Proposed PhD Projects
My research explores the neural mechanisms that control the allocation of attention to memory and perceptual representations. My main expertise lies in somatosensation, but I am also interested in the visual modality and in multisensory processing. My preferred methods encompass behavioural measures and electroencephalography (EEG), in particular, event-related potentials (ERPs). I welcome applications from PhD students wishing to investigate the links between attention, perception, working memory and cognitive control, especially in the somatosensory modality and in multisensory (tactile/visual) task contexts. I am also interested in projects that examine how executive task-demands influence the precision of stimulus representations in visual working memory.
Attending to memory representations
There are numerous occasions in everyday-life when people have to memorize bits of information in order to complete a task in the near future. For example, you might try to retain a phone number while searching for a pen and paper to write it down. This ability of memorizing information over brief periods in time is called working memory (WM).
WM emerges when representations in long-term memory are activated by attention. The fact that WM capacity is strictly limited (people cannot memorize more than 3-5 items in visual tasks) is presumably the consequence of the limited amount of attention resources. The observation that individual differences in WM capacity predict performance in a wide range of cognitive tasks (including tests of fluid intelligence) further suggests that WM is a critical cognitive function that plays a role in numerous cognitive domains.
Attentional selection of locations, features and objects in the sense of touch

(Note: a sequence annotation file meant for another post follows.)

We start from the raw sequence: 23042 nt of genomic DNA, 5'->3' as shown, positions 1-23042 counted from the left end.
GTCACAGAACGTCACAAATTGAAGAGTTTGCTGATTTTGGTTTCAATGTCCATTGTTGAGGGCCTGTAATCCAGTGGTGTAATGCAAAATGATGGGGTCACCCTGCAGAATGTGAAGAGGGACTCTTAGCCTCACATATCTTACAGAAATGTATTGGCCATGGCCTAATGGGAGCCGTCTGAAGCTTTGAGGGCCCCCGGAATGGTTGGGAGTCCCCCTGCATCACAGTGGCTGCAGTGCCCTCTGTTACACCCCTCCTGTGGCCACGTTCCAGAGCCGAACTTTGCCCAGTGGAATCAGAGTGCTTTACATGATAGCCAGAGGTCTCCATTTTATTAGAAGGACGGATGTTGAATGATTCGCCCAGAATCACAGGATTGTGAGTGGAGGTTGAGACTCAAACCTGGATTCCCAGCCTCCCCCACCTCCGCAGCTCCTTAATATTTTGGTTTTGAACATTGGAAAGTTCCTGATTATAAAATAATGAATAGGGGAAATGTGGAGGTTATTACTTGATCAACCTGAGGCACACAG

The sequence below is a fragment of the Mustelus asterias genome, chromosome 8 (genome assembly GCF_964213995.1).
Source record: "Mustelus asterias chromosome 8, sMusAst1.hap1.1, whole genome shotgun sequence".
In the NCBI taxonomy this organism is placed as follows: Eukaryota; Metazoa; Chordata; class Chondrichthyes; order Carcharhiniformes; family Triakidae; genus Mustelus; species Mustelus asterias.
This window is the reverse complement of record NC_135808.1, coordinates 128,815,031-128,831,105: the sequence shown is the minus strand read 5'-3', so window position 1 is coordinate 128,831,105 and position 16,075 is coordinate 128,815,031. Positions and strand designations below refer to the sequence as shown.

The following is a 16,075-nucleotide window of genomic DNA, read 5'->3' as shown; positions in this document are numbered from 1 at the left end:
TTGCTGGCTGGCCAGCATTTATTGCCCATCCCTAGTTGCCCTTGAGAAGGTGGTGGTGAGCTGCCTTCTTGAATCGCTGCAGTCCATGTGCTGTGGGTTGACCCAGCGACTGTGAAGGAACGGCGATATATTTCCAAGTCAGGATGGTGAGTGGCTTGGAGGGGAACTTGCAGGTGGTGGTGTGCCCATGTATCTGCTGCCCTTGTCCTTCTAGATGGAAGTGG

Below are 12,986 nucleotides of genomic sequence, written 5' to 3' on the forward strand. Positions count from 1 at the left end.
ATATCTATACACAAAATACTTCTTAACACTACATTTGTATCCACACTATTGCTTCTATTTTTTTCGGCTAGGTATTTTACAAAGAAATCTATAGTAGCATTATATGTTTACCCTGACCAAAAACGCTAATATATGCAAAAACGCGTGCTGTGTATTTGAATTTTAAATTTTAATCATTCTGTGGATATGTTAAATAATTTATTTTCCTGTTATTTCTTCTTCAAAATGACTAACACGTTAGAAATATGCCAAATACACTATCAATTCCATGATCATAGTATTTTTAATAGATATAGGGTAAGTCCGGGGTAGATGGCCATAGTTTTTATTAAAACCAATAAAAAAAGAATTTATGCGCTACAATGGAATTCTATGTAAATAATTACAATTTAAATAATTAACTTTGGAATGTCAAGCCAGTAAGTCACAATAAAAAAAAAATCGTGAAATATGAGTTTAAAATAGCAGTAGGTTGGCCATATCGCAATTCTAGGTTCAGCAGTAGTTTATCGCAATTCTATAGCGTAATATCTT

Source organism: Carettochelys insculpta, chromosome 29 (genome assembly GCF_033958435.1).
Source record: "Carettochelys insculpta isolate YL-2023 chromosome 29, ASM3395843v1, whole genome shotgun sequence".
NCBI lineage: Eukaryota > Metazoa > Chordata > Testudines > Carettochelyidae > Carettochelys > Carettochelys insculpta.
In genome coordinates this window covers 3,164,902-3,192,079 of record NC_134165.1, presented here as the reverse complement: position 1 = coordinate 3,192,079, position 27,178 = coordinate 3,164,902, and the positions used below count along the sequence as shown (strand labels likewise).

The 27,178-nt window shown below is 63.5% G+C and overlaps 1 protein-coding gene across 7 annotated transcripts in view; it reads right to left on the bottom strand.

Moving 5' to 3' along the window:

It is established that the selection of sensory events can be accomplished based on stimulus locations, (non-spatial) features and objects, but evidence for this comes mainly from studies of the visual modality. Using a recently discovered EEG marker of tactile target selection, my collaborators and I have begun to examine the neural mechanisms that allow for selecting tactile locations, features, and location-feature conjunctions (Katus & Eimer, 2019). Building on this work, future research projects could systematically examine the factors influencing target selection processes within the somatosensory modality. Potentially relevant topics could include the interplay between voluntary (top-down) and stimulus-driven (bottom-up) processes, as well as the influence of body posture on tactile selection.
Multisensory processing and task-switching
On the first trial after a task switch, performance is lower than in subsequent trials. This task-switching effect reflects the costs of changing “mental gears” (Monsell, 2003). How does the cognitive system prepare for a task switch? According to some researchers, the task set of the previous task is replaced with that of the upcoming task. This leads to a re-orienting of attention towards the stimuli, responses, and stimulus-response mappings that are relevant for the upcoming task (Kiesel et al., 2010, p 850).
How does task-switching affect perceptual processing? How quickly can attention be shifted between modalities? What happens with the ignored modality after a task switch (can it be “switched off” without any residual effects)? These questions can be answered using EEG markers of tactile and somatosensory encoding in tasks that require switches between touch and vision.
Katus T & Eimer M (2019). The N2cc component as an electrophysiological marker of space-based and feature-based attentional target selection processes in touch. Psychophysiology, 56(9), e13391.
Kiesel A, Steinhauser M, Wendt M, Falkenstein M, Jost K, Philipp AM & Koch I (2010). Control and interference in task switching - a review. Psychological bulletin, 136(5), 849-74.
Monsell S (2003). Task switching. Trends in cognitive sciences, 7(3), 134-140.